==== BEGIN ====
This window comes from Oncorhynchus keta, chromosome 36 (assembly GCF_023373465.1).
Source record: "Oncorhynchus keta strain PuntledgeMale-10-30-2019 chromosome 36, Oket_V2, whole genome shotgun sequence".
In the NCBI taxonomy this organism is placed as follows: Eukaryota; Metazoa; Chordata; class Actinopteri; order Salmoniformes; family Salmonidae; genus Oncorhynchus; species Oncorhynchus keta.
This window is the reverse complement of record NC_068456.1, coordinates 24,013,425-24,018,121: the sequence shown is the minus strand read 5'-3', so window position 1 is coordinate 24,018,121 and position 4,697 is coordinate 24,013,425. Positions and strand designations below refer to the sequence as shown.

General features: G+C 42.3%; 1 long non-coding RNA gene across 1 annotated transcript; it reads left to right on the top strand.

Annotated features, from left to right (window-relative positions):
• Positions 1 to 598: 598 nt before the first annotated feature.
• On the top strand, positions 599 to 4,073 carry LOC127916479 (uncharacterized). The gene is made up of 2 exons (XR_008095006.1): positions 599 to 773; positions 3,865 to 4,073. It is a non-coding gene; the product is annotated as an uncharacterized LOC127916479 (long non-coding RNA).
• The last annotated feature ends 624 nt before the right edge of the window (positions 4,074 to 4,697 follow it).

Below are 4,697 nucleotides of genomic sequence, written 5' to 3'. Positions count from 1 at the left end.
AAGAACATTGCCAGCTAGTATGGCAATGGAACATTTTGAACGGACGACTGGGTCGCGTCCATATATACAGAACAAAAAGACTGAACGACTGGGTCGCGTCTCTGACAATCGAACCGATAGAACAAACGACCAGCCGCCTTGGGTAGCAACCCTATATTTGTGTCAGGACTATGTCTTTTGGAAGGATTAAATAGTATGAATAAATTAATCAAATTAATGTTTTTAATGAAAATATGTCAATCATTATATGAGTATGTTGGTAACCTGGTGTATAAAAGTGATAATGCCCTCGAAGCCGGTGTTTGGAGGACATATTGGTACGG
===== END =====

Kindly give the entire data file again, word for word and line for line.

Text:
This window comes from Oncorhynchus keta, chromosome 36 (assembly GCF_023373465.1).
Source record: "Oncorhynchus keta strain PuntledgeMale-10-30-2019 chromosome 36, Oket_V2, whole genome shotgun sequence".
In the NCBI taxonomy this organism is placed as follows: Eukaryota; Metazoa; Chordata; class Actinopteri; order Salmoniformes; family Salmonidae; genus Oncorhynchus; species Oncorhynchus keta.
This window is the reverse complement of record NC_068456.1, coordinates 24,013,425-24,018,121: the sequence shown is the minus strand read 5'-3', so window position 1 is coordinate 24,018,121 and position 4,697 is coordinate 24,013,425. Positions and strand designations below refer to the sequence as shown.

General features: G+C 42.3%; 1 long non-coding RNA gene across 1 annotated transcript; it reads left to right on the top strand.

Annotated features, from left to right (window-relative positions):
• Positions 1 to 598: 598 nt before the first annotated feature.
• On the top strand, positions 599 to 4,073 carry LOC127916479 (uncharacterized). The gene is made up of 2 exons (XR_008095006.1): positions 599 to 773; positions 3,865 to 4,073. It is a non-coding gene; the product is annotated as an uncharacterized LOC127916479 (long non-coding RNA).
• The last annotated feature ends 624 nt before the right edge of the window (positions 4,074 to 4,697 follow it).

Below are 4,697 nucleotides of genomic sequence, written 5' to 3'. Positions count from 1 at the left end.
AAGAACATTGCCAGCTAGTATGGCAATGGAACATTTTGAACGGACGACTGGGTCGCGTCCATATATACAGAACAAAAAGACTGAACGACTGGGTCGCGTCTCTGACAATCGAACCGATAGAACAAACGACCAGCCGCCTTGGGTAGCAACCCTATATTTGTGTCAGGACTATGTCTTTTGGAAGGATTAAATAGTATGAATAAATTAATCAAATTAATGTTTTTAATGAAAATATGTCAATCATTATATGAGTATGTTGGTAACCTGGTGTATAAAAGTGATAATGCCCTCGAAGCCGGTGTTTGGAGGACATATTGGTACGG